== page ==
He spent quite a bit of time in the thread addressing the issue of the tone of the cabinet given there is no wood. The wood in musical instruments is designed to resonate and will therefore always contribute to the tone of the instrument. The wood in speaker cabinets is not supposed to resonate. In theory a properly build cab should sound the same regardless of the material used provided the cabinet walls are not vibrating. If your cabinet walls are vibrating, you’ve stuffed up the cabinet basically. It’s a massive waste of acoustic power.

zac2944 managed to satisfy even the most cynical TB’ers that panel vibrations will not be an issue. He used detailed physics calculations, and I followed that up with extensive research of my own into composite sandwich construction. By all accounts his cab sounded great, and frequency response measurements compared perfectly to the predicted frequency response from the speaker design software.

However IMO zac2944 fell one step short of completely proving beyond doubt that his composite cab would have sounded exactly the same if it was made out of wood. To do that, he would have had to build an IDENTICAL cabinet out of plywood and done a series of A/B comparisons. And that my friends is exactly what I’m planning to do over the next few weeks.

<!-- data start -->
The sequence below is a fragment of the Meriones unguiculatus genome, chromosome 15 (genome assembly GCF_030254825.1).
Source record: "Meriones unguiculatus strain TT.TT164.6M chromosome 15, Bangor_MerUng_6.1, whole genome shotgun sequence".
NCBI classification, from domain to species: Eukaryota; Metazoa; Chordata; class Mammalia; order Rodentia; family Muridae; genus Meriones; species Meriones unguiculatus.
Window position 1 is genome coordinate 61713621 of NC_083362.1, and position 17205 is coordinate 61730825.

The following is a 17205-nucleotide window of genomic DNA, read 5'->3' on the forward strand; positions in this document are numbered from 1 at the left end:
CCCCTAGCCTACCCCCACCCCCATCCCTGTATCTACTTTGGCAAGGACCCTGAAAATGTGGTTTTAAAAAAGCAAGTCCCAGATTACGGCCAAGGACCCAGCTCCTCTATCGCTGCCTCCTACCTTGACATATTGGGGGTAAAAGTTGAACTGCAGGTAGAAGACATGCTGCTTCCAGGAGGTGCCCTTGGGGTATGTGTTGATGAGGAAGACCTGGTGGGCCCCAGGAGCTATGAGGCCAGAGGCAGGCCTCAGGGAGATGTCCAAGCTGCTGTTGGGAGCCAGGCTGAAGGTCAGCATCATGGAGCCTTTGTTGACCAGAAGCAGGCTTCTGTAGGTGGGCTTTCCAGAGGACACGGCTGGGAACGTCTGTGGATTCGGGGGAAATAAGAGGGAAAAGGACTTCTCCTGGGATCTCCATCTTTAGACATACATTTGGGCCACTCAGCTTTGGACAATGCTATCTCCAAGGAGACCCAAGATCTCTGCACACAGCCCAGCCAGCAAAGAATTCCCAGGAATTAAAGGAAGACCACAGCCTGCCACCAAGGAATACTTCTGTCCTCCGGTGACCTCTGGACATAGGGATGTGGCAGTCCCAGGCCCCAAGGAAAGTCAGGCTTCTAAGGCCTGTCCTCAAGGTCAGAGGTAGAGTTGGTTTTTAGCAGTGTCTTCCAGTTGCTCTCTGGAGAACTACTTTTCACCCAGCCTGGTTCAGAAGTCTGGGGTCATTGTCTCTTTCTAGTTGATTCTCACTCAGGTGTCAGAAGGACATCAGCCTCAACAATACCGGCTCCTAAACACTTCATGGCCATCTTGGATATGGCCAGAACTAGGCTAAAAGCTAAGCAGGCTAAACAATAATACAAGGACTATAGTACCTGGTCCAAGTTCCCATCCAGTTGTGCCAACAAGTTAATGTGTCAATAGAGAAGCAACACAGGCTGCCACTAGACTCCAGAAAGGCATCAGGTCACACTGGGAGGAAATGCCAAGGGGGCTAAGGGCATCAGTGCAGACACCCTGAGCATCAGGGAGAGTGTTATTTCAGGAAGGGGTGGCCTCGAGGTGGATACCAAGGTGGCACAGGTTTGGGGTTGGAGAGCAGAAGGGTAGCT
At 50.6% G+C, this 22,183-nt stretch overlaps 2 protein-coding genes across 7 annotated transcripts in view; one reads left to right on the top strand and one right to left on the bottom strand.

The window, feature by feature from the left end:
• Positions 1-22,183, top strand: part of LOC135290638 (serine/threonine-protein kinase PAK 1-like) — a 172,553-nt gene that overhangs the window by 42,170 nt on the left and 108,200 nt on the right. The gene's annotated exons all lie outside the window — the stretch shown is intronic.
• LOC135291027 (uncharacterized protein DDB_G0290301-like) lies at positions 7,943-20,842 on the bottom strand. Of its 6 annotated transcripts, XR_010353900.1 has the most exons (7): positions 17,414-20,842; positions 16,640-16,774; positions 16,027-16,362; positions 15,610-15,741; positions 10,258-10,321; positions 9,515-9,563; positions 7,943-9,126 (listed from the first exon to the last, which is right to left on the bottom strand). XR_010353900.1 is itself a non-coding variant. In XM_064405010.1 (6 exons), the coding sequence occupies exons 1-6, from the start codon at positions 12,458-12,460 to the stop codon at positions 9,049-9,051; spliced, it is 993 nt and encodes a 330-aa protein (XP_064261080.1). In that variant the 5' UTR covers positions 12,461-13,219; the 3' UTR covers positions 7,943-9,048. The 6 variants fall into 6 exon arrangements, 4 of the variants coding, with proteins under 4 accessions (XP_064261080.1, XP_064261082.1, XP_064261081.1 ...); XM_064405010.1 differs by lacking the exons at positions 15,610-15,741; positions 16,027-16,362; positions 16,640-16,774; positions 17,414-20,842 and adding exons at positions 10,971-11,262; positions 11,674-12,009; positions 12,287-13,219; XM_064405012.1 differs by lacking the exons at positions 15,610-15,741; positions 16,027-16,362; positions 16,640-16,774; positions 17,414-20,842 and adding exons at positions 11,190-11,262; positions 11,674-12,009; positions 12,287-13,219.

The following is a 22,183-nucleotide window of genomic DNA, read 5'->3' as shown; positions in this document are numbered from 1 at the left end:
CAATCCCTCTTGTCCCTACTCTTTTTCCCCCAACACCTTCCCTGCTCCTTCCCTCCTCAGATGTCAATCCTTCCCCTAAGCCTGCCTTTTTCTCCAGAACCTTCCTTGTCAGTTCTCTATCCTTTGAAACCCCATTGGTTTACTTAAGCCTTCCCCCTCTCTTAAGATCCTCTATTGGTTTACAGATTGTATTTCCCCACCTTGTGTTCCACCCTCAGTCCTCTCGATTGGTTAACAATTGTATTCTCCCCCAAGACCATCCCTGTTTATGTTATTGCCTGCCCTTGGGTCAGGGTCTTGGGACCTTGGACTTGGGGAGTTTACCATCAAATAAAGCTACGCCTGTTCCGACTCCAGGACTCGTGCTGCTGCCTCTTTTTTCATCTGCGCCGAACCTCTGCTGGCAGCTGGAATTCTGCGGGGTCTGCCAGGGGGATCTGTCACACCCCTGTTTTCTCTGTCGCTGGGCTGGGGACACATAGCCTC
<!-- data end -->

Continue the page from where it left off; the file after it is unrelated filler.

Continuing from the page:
I will first build a 1x12 cabinet from plywood as I have always done. This one will be different to my previous designs in that I’ll be aiming for a fuller, warmer tone (as opposed to my previous cabs which were designed more so to cut through the mix). Once I’m happy with the wooden cab, I will attempt to build an exact replica of that cab out using composite sandwich construction. And when I say exact replica, I mean it – same speaker, same tweeter, came internal volume and porting, same EVERYTHING except one will be wood and one won’t. That way any difference in tone can be attributed to one thing only – the absence of wood.

Once that’s done I’ll do some frequency response measurements to compare the two cabs, and will also probably get some of you to help do some blind listening tests as well. From that we can draw a conclusion!